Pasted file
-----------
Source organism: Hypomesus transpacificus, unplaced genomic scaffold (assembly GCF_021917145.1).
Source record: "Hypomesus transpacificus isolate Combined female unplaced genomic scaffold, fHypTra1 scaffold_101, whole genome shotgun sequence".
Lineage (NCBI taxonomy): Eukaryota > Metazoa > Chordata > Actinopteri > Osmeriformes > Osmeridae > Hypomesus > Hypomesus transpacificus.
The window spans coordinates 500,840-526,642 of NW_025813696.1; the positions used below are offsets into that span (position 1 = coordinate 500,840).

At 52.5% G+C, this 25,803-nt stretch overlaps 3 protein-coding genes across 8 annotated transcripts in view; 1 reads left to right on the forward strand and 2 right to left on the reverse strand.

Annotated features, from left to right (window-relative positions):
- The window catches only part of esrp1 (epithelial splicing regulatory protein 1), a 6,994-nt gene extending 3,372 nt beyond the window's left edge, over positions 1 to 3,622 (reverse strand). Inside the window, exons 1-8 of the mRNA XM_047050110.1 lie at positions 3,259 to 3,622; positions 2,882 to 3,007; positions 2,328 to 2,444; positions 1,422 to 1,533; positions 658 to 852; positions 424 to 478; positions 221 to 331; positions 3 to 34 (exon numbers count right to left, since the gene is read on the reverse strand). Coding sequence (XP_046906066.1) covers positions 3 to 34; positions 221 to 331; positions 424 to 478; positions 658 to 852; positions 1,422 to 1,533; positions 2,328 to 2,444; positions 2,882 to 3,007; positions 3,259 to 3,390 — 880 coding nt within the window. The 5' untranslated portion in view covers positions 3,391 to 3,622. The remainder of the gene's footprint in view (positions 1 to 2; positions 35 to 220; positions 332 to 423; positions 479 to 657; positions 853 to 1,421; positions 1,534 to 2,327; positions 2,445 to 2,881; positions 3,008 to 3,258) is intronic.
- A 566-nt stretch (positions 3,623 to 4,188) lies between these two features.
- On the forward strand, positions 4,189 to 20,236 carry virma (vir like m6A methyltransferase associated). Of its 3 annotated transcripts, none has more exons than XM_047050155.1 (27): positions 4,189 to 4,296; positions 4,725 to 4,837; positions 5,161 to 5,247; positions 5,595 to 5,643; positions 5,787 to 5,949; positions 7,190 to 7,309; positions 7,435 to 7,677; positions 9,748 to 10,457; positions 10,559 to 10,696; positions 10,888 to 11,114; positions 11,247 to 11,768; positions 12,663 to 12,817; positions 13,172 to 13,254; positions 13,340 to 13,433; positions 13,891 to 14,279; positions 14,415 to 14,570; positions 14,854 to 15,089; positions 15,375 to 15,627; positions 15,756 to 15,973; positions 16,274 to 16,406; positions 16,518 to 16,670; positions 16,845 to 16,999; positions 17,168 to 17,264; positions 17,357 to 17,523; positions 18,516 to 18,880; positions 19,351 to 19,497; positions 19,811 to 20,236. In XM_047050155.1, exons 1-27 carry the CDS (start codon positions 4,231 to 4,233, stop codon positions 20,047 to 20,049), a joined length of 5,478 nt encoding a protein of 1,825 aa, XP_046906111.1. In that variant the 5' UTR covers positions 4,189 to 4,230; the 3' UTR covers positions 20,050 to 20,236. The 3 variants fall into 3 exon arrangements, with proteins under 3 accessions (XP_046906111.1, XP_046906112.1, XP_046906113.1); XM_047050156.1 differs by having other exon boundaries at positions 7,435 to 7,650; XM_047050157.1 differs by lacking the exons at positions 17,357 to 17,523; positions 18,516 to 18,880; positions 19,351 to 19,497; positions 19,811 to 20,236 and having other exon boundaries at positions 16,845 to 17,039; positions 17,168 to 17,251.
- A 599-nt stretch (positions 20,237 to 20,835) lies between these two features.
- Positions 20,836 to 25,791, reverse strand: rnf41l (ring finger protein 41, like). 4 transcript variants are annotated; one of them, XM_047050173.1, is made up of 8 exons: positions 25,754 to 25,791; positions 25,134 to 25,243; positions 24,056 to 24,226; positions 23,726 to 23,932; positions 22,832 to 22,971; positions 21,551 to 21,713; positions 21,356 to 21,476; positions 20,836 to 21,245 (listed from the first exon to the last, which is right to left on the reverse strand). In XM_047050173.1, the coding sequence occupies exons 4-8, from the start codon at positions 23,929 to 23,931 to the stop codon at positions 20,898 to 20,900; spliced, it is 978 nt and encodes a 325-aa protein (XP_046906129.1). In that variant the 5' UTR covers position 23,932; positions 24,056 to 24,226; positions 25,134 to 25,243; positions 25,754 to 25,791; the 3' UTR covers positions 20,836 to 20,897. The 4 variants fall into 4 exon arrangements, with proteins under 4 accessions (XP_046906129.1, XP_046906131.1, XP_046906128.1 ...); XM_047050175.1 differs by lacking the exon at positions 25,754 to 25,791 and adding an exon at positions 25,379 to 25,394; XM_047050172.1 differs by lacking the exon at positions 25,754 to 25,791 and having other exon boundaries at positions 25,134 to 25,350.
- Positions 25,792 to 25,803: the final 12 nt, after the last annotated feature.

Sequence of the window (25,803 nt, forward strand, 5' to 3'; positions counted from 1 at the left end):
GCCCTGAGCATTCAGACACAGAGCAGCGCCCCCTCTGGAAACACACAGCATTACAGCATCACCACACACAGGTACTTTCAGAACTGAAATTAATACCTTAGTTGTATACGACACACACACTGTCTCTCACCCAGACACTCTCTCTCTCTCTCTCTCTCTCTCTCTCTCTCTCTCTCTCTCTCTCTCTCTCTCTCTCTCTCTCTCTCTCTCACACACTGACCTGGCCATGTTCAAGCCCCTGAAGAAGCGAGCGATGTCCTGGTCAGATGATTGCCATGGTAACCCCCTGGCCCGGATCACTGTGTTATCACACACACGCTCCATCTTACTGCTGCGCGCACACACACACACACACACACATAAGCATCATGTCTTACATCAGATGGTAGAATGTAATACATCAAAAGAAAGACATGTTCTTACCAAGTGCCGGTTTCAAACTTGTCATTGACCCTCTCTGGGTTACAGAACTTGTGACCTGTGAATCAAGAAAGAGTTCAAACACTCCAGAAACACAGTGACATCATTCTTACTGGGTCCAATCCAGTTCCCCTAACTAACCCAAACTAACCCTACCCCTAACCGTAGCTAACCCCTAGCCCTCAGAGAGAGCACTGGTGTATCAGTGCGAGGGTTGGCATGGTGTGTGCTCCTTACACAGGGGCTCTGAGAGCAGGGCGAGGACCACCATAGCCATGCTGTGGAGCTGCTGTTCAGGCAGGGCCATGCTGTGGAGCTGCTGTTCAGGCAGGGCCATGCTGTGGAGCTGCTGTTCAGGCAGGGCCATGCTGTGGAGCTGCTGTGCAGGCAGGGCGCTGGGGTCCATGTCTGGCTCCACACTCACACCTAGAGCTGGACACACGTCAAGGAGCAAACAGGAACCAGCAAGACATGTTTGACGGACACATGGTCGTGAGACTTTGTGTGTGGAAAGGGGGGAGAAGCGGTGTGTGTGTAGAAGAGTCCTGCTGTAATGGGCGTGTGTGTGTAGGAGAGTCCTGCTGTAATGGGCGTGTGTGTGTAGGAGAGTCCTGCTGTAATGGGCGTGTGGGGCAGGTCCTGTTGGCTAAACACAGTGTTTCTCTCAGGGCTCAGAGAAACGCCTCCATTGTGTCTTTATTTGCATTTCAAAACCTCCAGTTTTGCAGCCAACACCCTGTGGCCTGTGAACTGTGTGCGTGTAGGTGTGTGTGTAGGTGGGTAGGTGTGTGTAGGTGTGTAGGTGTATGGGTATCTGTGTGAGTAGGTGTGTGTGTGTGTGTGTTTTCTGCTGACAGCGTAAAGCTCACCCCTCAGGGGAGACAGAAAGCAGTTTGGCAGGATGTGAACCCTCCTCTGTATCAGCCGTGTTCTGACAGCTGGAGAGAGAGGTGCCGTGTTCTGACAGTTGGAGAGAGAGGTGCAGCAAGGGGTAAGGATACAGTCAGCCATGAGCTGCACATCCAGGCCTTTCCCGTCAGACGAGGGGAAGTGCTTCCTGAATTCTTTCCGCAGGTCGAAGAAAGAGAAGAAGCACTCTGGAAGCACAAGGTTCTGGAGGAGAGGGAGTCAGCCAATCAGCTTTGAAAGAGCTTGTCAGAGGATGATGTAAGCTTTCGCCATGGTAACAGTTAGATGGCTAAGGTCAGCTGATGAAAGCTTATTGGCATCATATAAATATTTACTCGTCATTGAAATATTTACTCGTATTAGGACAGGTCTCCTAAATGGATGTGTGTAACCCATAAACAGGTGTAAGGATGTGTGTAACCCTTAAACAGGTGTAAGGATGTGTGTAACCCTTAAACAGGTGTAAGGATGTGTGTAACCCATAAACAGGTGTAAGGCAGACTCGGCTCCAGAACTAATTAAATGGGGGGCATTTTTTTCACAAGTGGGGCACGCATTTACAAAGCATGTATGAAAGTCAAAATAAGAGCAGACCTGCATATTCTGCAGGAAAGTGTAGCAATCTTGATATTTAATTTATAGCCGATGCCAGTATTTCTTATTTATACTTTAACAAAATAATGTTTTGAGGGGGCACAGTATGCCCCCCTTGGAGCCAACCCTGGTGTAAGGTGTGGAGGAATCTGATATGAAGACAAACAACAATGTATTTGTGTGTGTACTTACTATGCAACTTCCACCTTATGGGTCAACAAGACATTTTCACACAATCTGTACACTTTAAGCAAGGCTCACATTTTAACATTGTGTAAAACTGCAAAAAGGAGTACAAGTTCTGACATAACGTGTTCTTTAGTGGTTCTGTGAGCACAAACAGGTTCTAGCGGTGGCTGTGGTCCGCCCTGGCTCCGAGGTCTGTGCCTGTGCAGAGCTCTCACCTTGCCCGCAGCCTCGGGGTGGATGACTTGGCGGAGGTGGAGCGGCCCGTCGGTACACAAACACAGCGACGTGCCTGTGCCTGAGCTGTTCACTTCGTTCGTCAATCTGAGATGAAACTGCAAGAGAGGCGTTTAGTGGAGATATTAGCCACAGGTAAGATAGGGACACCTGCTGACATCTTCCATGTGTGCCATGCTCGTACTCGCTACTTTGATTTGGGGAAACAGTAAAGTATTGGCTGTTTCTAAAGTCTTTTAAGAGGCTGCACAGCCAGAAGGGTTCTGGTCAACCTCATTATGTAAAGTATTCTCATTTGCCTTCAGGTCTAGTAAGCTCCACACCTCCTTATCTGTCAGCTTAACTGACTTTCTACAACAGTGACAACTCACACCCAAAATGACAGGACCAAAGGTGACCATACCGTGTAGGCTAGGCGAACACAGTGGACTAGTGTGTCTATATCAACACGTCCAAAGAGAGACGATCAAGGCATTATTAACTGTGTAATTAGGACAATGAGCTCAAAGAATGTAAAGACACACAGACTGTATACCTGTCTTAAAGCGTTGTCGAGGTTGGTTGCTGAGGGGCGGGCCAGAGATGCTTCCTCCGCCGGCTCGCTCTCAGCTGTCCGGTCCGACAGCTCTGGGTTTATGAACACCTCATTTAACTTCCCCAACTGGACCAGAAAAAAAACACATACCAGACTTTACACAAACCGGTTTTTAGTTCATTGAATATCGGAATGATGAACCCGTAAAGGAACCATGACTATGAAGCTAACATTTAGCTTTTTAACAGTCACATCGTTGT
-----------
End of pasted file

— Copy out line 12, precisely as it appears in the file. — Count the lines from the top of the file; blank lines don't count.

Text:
- Positions 25,792 to 25,803: the final 12 nt, after the last annotated feature.